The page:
Something to Obsess About During the Pandemic

My body has ways of making it clear when it hasn’t properly been tended to for far too long — when the excess weight is more than just an inconvenience or annoyance. It did so during the early spring of 2011, and the health problems that surfaced in turn motivated me to drop 60 pounds. For most of the time since then, the desire to prevent those issues from happening again drove me to take significantly better care of myself than I ever had. 

But, like many people, I put on weight during the pandemic. Fortunately, that meant a small increase of between five and 10 pounds. However, that’s only because when the pandemic started my weight was already at its highest in over nine years. Without getting into the details, a few years ago a couple high-stress, chronic situations resulted in my employing the coping tactic that soothes me best: stress eating. Not that I want stress in my life, but it would be awesome if it resulted in the pounds shedding off rather than stacking up on each other as easily as LEGO Duplo bricks. Thank to this, when the pandemic started my weight was already the highest it had been since 2011.

A common sentiment going around these days is that you shouldn’t beat yourself up for weight gain during such a stressful time — it’s more important that you maintain your mental health stability. Without question, I subscribed to it. By the start of this month, my weight was hovering roughly 10 pounds below my all-time peak. Then, on what should have been one of the best days since the start of the pandemic, my body decided to emphatically inform me that it was time to stop making excuses.

To be fair, it did send me a warning notice last month, when I experienced the worst hive attack I’ve had in years. At that time, Occam’s Razor provided the simplest explanation for my body freaking out: the months of cumulative stress brought about by living during a pandemic and mindfully trying to do all the right things (other than eating) finally became too much. Unfortunately, the simplicity of that explanation provided on easy excuse for me to ignore my physical fitness.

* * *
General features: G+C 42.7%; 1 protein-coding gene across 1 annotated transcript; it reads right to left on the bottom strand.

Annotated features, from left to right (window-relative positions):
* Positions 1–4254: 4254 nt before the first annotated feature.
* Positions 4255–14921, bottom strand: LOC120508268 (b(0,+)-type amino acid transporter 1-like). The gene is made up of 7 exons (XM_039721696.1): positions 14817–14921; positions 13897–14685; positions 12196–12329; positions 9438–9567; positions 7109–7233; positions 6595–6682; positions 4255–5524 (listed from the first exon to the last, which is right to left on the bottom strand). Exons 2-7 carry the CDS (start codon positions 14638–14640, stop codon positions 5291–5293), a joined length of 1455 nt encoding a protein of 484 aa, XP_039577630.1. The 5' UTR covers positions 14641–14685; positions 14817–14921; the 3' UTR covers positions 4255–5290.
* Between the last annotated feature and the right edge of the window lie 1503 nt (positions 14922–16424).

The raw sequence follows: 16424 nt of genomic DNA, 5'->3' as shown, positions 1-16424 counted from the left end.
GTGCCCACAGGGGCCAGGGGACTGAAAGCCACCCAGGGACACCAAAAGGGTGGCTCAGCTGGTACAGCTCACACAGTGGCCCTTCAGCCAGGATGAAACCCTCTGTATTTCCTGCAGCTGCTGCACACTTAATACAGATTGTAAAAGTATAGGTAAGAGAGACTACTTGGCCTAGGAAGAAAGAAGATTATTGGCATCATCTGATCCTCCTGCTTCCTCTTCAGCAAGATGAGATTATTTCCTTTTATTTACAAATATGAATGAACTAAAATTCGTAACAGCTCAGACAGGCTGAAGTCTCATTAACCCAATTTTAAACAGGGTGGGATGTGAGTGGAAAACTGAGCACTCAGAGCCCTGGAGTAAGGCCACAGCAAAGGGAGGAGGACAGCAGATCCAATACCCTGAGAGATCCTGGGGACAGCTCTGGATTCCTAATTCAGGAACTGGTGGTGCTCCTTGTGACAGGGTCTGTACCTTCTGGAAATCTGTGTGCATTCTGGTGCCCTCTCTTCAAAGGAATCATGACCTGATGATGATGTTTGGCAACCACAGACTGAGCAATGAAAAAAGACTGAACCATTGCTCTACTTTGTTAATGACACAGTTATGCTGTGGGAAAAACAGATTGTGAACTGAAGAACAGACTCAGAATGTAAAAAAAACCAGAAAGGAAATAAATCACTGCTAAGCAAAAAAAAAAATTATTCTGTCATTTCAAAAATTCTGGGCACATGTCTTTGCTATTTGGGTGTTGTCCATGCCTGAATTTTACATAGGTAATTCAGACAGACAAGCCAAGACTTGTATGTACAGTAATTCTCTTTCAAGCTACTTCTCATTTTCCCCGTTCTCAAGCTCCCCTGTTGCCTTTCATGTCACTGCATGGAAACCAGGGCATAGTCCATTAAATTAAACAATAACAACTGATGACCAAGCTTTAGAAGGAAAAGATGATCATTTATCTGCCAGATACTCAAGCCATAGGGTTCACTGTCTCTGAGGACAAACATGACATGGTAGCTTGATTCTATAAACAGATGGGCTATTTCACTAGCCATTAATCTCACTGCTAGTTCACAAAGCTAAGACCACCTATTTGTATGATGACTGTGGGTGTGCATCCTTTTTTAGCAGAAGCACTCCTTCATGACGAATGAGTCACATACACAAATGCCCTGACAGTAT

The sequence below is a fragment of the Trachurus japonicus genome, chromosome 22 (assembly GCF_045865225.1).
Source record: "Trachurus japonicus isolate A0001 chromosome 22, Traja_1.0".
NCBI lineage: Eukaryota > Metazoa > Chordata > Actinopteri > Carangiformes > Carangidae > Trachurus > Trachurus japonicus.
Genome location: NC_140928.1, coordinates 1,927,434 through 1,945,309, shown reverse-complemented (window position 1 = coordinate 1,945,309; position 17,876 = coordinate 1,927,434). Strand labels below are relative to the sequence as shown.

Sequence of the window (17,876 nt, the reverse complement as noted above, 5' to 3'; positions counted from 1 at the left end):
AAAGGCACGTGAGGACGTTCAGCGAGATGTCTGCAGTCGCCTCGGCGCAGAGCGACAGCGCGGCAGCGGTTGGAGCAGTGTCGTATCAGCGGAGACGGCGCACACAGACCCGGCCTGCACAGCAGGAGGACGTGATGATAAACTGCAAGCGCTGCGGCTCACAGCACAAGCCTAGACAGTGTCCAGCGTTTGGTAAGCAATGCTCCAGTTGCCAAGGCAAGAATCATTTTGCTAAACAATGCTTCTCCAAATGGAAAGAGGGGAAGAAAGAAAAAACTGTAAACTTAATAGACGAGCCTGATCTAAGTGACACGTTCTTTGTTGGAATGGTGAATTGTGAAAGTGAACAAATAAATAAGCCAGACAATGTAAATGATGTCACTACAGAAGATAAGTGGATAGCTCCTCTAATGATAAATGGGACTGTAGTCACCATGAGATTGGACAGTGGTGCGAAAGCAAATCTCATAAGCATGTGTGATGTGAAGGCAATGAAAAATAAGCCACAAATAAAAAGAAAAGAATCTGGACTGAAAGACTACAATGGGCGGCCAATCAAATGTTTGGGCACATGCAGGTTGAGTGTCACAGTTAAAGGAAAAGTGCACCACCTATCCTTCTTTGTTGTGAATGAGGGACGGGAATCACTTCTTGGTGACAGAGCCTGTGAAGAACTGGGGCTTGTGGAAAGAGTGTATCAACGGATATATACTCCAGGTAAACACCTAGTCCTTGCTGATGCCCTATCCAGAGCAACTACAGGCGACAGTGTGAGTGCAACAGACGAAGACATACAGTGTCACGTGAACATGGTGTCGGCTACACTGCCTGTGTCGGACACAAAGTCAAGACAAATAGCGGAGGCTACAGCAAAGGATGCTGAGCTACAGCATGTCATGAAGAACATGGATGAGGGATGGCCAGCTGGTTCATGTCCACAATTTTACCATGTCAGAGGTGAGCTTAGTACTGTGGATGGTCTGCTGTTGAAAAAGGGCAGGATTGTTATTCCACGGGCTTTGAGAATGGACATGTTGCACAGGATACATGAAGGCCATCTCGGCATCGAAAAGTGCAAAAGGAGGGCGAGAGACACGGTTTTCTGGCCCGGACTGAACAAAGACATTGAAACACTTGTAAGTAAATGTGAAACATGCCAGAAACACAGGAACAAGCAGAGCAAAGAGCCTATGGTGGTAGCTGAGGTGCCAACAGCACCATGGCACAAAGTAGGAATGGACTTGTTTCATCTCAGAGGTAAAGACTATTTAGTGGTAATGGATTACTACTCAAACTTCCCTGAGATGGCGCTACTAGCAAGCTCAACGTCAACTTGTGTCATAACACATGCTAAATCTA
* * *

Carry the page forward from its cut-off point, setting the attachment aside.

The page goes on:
That purposeful lack of self-awareness came to a halt on Saturday, October 10, 2020. It should have been one of the best days of the year. It was my first day back in Philly since the pandemic started, Sally and Brandon were both there, I was seeing my dad for the first time since January, and the weather was exactly the kind we needed to safely spend most of our time in the city outdoors. When we did go into a few select shops, we felt relatively safe given that everyone was wearing masks, social distancing was readily evident, hand sanitizer was in ready supply, and the number of customers in them was actively being controlled.

Actually, it was the best day I’ve experienced since the pandemic started, but enjoyment of it was notably tempered by the fact that my sciatica announced its presence with authority throughout the day. The thing is that it’s only a problem when I’m grossly overweight and spending a significant amount of time on my feet — especially if most of that time is standing still or walking very slowly. To make matters worse, grabbing a table somewhere we could sit for a while and have a snack and beverage — the thing that would have best helped to alleviate the problem — simply wasn’t an option. Although we were able to settle on some solutions that eased some of the pain, such as simply sitting down for a half hour or so in the park immediately next to Christ Church in Old City, it didn’t lessen my overall frustration with simply having to deal with it.

That frustration and annoyance did not subside after returning home or during the following day. The more I thought about how the sciatica affected my day, the greater the frustration I felt about myself. So, much like the health problems back in 2011, that day in Philly is now motivating me to lose weight all the excess weight yet again. Using all the techniques that have worked in the past has already yielded results: I’m now down nearly 10 pounds in just 2½ weeks. Of course, knowing the holiday season is nearly here makes me question the wisdom of starting this endeavor at this time, but I also know to take full advantage of this kind of motivation.

So, I’m now obsessing about calories (both the quantity and kind of), getting enough exercise, and getting on the scale every morning. With some luck, the holidays won’t present too much of an obstacle. Hopefully, the next time I’m in Philly, the sciatica won’t flare up at all.

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